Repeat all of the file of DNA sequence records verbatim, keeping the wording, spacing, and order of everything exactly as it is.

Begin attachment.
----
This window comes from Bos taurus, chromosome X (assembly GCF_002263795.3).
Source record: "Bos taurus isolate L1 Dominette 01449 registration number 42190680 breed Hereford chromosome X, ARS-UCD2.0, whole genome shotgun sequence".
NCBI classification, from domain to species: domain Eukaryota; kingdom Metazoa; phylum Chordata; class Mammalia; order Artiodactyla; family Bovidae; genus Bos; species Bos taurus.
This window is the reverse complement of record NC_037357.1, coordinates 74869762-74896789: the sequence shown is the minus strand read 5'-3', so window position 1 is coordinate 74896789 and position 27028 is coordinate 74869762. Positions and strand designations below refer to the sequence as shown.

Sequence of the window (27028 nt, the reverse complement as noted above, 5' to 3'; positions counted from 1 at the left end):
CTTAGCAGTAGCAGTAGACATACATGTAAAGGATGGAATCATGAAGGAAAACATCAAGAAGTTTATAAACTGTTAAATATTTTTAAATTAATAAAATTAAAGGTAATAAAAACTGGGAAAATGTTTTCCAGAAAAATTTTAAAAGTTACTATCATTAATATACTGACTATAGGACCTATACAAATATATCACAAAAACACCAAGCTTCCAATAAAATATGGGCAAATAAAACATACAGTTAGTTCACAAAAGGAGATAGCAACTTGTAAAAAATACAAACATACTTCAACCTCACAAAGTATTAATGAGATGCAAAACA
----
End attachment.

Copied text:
This window comes from Bos taurus, chromosome X (assembly GCF_002263795.3).
Source record: "Bos taurus isolate L1 Dominette 01449 registration number 42190680 breed Hereford chromosome X, ARS-UCD2.0, whole genome shotgun sequence".
NCBI classification, from domain to species: domain Eukaryota; kingdom Metazoa; phylum Chordata; class Mammalia; order Artiodactyla; family Bovidae; genus Bos; species Bos taurus.
This window is the reverse complement of record NC_037357.1, coordinates 74869762-74896789: the sequence shown is the minus strand read 5'-3', so window position 1 is coordinate 74896789 and position 27028 is coordinate 74869762. Positions and strand designations below refer to the sequence as shown.

Sequence of the window (27028 nt, the reverse complement as noted above, 5' to 3'; positions counted from 1 at the left end):
CTTAGCAGTAGCAGTAGACATACATGTAAAGGATGGAATCATGAAGGAAAACATCAAGAAGTTTATAAACTGTTAAATATTTTTAAATTAATAAAATTAAAGGTAATAAAAACTGGGAAAATGTTTTCCAGAAAAATTTTAAAAGTTACTATCATTAATATACTGACTATAGGACCTATACAAATATATCACAAAAACACCAAGCTTCCAATAAAATATGGGCAAATAAAACATACAGTTAGTTCACAAAAGGAGATAGCAACTTGTAAAAAATACAAACATACTTCAACCTCACAAAGTATTAATGAGATGCAAAACA